Family law issues are difficult.
You’re dealing with emotional upheaval. You’re trying to make sure your kids are okay and trying to find time to plan for your future.
You need the reliable support of an excellent family lawyer to navigate all the issues, all the stress and all the worry. You need a lawyer who understands you and who will act in your best interests.
We’re family lawyers in Melbourne and regional Victoria, ready to help you.
We offer practical advice, long term solutions, and quick action. We don’t just represent you; we work with you. We’ll take the time to understand your needs and concerns. And we’ll communicate with you clearly and regularly.
Why? Because we know that family law issues are stressful enough. The more we can do to relieve the stress, the better off you’ll be.
Premium family law services
We’re proud to offer a full range of family law services to all our regional and metropolitan clients, including:
- Advice and representation regarding the breakdown of marriage and domestic relationships, including same-sex relationships
- Pre-nuptial agreements
- Cohabitation agreements
- De facto and same-sex agreements
- Intervention orders
- Alternative dispute resolution
Our services for family law financial matters include:
- Property settlements
- Spousal maintenance
- Injunctions and restraining orders
- Protection of assets
- Tax implications of property settlements
Our services for parenting and children’s issues include:
- Parenting arrangements
- Children’s welfare
- Child support
- Paternity disputes
- International child abduction
We’ll help you get your life back on track
Family Law FAQs
You’re in a de facto relationship if you’re living with your partner on a genuine domestic basis, but you’re not legally married to each other.
There are other things which may indicate a de facto relationship. They include:
- The length of your relationship
- The nature and extent of the couple’s common residence
- Whether there’s a sexual relationship
- Whether you share finances, or whether one of you is financially dependent on the other
- Whether you jointly own real estate or other assets, how you use them and how you came to acquire them
- Whether you’re both committed to sharing your lives
- Whether you’ve had children together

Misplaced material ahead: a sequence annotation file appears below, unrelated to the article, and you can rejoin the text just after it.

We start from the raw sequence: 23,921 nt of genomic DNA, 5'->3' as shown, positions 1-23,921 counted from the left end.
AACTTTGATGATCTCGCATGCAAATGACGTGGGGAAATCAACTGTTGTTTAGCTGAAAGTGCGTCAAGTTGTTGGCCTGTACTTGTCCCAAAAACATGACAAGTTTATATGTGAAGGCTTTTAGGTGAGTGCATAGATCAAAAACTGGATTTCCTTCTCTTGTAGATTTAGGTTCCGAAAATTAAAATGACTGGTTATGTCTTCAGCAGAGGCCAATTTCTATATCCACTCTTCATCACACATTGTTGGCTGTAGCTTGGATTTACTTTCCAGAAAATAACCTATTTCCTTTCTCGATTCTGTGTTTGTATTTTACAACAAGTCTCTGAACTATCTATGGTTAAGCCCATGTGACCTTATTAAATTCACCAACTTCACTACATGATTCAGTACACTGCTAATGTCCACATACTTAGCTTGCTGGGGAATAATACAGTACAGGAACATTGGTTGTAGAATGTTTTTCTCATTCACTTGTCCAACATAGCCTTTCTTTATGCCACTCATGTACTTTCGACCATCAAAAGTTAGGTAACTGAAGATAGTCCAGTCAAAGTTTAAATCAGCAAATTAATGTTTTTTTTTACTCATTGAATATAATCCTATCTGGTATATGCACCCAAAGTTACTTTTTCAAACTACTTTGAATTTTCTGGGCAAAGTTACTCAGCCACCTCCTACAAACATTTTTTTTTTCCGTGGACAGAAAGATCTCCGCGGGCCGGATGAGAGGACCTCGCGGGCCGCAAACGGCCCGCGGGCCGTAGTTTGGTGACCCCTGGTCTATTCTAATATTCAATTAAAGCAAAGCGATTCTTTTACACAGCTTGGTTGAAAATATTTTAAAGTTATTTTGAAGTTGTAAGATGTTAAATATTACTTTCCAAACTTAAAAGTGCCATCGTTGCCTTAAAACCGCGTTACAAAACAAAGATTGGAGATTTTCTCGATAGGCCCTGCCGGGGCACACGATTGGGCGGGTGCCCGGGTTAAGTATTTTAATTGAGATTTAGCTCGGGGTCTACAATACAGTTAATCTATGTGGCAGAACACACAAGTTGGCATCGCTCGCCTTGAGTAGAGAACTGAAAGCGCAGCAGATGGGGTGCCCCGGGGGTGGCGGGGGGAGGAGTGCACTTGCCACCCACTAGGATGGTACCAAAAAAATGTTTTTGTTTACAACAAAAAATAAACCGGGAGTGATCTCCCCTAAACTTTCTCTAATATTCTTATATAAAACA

- Whether you’re responsible for the care and support of any children
- How others may view your relationship. For example, whether they think of you as a de facto couple
You can be in a de facto relationship even if one of you is married to someone else.
Although you may be in a de facto relationship, pursuant to the Family Law Act the Court only has the power to make orders for the division of property or spousal maintenance if it is satisfied that:
- you have been in a de facto relationship for at least two years; or
- there is a child of your relationship; or
- that one of you has made substantial contributions (financial, non-financial or as a homemaker or parent) and a failure to make an order would result in a serious injustice; or
- your relationship has been registered under State or Territory legislation.
A pre-nuptial agreement is also known as a pre-nup.
A couple can make a pre-nup before marrying or moving in together. It’s a type of binding financial agreement that sets out how property will be divided if the relationship breaks down. Pre-nups must be made with care. If there’s a possibility that one party is unfairly disadvantaged, the pre-nup may not be enforceable.
It’s essential to get independent legal advice before signing a pre-nup.
In Australia, you usually start the divorce process by applying to the Federal Circuit Court of Australia (FCC). To get a divorce you need to be able to show your marriage has irretrievably broken down. This is usually proven by demonstrating that you’ve been separated from your spouse for at least 12 months.
You will also need to show proof that your marriage was valid, for example, your marriage certificate.
If you and your former spouse have children, you will also have to show that proper arrangements have been made for their care.
When a relationship breaks down, Australian family law says that the best interests of the children of your relationship is the most important consideration when deciding on parenting matters.
The children may live with both parties on an equal basis, or they might live with one parent and spend time with the other parent. The principle of equal parental responsibility applies, meaning that regardless of living arrangements, both parents jointly make long-term decisions for their children (unless there are good reasons not to, for example, concerns about the safety of the children or family violence).
It’s a payment made by one spouse to the other to help with their living costs. It can be regular payments or a lump sum. Both married couples and de facto partners can apply for spousal maintenance.
To be eligible for spousal maintenance:
- You must have a need for financial support (for example, you are unable to support yourself from your income); and
- Your former partner must have enough income to be able to contribute to your reasonable living costs.
To work out how much spousal maintenance you’re entitled to, a court will consider many things, including:
- Your old and new living situation
- Your expenses
- Your former partner’s financial circumstances
- Your ability to earn an income
- Your caring responsibility for any children
- Any other issues, for example, medical needs